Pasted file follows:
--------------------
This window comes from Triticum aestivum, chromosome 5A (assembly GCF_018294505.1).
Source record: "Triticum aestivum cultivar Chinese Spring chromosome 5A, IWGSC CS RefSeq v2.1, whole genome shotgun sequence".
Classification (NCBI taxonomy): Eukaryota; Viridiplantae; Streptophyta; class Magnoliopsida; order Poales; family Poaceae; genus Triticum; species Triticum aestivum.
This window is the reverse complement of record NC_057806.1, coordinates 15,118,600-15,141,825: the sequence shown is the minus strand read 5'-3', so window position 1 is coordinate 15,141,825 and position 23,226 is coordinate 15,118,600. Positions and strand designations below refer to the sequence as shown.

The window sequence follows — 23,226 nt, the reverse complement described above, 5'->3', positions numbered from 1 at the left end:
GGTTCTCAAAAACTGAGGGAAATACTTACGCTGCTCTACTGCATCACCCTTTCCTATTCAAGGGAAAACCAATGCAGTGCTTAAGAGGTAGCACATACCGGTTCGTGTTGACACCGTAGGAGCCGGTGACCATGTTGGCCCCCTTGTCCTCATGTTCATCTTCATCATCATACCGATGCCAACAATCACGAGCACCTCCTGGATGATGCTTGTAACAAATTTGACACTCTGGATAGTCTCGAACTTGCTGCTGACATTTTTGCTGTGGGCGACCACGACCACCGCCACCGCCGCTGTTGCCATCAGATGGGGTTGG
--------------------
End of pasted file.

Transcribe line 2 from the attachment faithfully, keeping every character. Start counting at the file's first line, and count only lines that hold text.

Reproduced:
Source record: "Triticum aestivum cultivar Chinese Spring chromosome 5A, IWGSC CS RefSeq v2.1, whole genome shotgun sequence".